Needed: A Reformer as Finance Minister

Since the series of reforms led by Benjamin Netanyahu in 2003, which infused life into the economy and put it on the fast growth track, we’ve had 10 years of treading water.

Nehemia Shtrasler
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Gilad Erdan, a possible Likud pick for finance minister, showed good reformer's instincts as communications minister. Credit: Ofer Vaknin.
Nehemia Shtrasler

Who is worthy of being the next finance minister? Manuel Trajtenberg, Moshe Kahlon or Gilad Erdan?

The job requires a strong, courageous person who understands economics, who has a power base in his party, who isn’t afraid of labor unions or wealthy businessmen, who believes the budgetary deficit must be reduced and mainly – he must be a reformist in character.

Since the series of reforms led by Benjamin Netanyahu in 2003, which infused life into the economy and put it on the fast growth track, we’ve had 10 years of treading water. This is the “lost decade,” in which no important reforms were made. Everything was put off due to cowardice and political considerations, so that today the economy is crying out for a finance minister who will shake the inert reality and march the economy forward to better years of rapid growth and narrowing gaps.

As far as reforms are concerned, Yair Lapid was a huge disappointment. He entered the finance minister’s office with a clear strategy of “not fighting with anyone” – except the ultra-Orthodox. When the treasury’s budgetary division officials pushed him to carry out reforms, he said, You don’t understand politics. He didn’t want to open a front against any strong group in the economy, he only wanted everyone to love him.

That’s why he surrendered without a fight to former Histadrut chief Ofer Eini and didn’t carry out the necessary reform in the public sector. He didn’t deal with the low pension deductions of the privileged public sector groups eligible for a generous state pension, or cancel the VAT exemption on fruit and vegetables. He didn’t raise women’s retirement age or deal with the last dinosaur – the “Israel Lands Authority.” Nor did he streamline the Electric Corporation, reduce the enormous taxes imposed on dairy products, beef, poultry, fish, tuna, olive oil, honey and fruit and vegetables.

So is it any wonder that growth is slowing down, the deficit is rising, housing prices continue to rise and food prices remain sky high?

Trajtenberg, the Zionist Camp (Labor and Hatnuah) candidate for finance minister, understands the economy, but favors increasing government expenses and raising taxes. This is a problematic policy that leads to deficits and crises. The report he submitted following the social protest consists of several reforms, but is Trajtenberg brave enough to face the Histadrut, the unions, the tycoons, farmers and industrialists?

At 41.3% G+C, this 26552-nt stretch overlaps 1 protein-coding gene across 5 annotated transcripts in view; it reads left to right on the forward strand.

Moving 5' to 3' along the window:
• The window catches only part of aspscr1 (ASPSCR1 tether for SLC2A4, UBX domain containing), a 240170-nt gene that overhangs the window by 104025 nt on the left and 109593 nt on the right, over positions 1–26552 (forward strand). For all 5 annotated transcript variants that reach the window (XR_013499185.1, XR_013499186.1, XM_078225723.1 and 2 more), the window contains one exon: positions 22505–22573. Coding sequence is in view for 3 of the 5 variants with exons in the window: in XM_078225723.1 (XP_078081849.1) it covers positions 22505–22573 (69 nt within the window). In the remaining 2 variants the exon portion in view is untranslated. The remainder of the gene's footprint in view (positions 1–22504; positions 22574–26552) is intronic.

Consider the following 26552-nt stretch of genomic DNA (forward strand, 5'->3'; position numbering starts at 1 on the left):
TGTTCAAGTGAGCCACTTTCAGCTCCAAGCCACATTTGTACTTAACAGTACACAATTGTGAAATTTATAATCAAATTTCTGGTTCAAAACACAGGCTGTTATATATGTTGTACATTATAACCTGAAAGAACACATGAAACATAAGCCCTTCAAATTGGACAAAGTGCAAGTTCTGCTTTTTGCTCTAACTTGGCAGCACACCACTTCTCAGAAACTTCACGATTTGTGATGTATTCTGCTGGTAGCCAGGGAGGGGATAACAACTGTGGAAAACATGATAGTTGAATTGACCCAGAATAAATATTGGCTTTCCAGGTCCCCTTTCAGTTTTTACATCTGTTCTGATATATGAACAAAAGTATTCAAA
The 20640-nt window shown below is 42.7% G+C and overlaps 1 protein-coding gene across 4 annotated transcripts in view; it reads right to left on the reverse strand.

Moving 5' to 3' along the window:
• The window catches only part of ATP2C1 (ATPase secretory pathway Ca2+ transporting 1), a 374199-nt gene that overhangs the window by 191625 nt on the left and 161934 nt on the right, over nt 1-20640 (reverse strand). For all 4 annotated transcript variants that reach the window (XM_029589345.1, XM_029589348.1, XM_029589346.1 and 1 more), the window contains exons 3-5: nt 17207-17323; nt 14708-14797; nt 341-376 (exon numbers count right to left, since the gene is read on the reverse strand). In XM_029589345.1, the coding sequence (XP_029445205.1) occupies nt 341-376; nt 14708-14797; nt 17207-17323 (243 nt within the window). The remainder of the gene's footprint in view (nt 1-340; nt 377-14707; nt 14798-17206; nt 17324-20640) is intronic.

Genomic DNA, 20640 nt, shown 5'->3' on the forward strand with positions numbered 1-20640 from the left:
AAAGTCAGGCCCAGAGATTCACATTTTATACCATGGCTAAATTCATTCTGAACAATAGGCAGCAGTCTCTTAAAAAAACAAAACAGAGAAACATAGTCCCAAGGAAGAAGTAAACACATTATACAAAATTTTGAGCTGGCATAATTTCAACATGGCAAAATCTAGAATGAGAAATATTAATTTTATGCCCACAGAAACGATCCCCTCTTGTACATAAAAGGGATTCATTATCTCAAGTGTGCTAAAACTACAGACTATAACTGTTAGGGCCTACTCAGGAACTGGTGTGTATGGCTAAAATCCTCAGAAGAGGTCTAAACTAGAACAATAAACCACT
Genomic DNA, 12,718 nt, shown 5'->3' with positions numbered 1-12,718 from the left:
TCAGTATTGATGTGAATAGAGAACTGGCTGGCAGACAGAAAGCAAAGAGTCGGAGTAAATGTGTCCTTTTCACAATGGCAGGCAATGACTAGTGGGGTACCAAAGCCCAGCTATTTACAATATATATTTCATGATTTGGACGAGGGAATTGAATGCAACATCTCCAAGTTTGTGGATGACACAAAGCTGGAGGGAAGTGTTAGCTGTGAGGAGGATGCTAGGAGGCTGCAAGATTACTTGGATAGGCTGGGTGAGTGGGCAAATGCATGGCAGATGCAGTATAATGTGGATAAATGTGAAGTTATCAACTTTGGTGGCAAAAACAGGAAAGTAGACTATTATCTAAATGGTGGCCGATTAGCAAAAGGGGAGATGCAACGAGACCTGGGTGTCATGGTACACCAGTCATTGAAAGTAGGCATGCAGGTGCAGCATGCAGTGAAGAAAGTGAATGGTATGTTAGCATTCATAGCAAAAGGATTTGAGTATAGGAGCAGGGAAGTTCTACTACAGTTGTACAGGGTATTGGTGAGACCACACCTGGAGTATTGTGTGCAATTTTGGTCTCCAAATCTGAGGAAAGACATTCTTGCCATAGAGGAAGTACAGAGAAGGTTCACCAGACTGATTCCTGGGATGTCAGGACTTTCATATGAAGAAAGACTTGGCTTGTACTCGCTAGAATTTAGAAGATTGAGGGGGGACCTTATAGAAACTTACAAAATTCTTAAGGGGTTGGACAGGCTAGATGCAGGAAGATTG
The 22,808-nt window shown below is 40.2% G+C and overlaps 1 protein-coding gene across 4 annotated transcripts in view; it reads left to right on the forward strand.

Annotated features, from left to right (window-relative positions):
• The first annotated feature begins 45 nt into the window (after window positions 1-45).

He has another problem – he has no political power in his party. He was put on the list by the grace of Isaac Herzog and Tzipi Livni, so he will have difficulty standing up to them when necessary.

Moshe Kahlon has proved he is a reformist, from his days as communications minister. But his main activity was against the very wealthy, which is much easier than facing up to strong unions like the Electric Corporation workers and pressure groups like the farmers, who can slander him, claim he is “anti-social” and even call a strike that would paralyze the economy.

Gilad Erdan has already proved himself capable of facing strong unions. He dissolved the Broadcasting Authority despite the media intifada that its 1,800 workers waged against him. A day before he left the Communications Ministry he signed a reform in multi-channel broadcasting that enables Cellcom to compete with Yes and Hot. He even reformed the old national postal service, Israel Post, which will streamline it and lead to the retirement of 1,200 people – a clearly unpopular move.

Erdan has another advantage – he won first place in the Likud primaries, so he has earned his status and does not need Netanyahu’s favors.

In any case, the economy is crying out for reforms, which are the high-octane fuel required by the growth engine. So we must pray for a finance minister who has reform running in his arteries and wants to go down in history as one who changed Israel’s economy.

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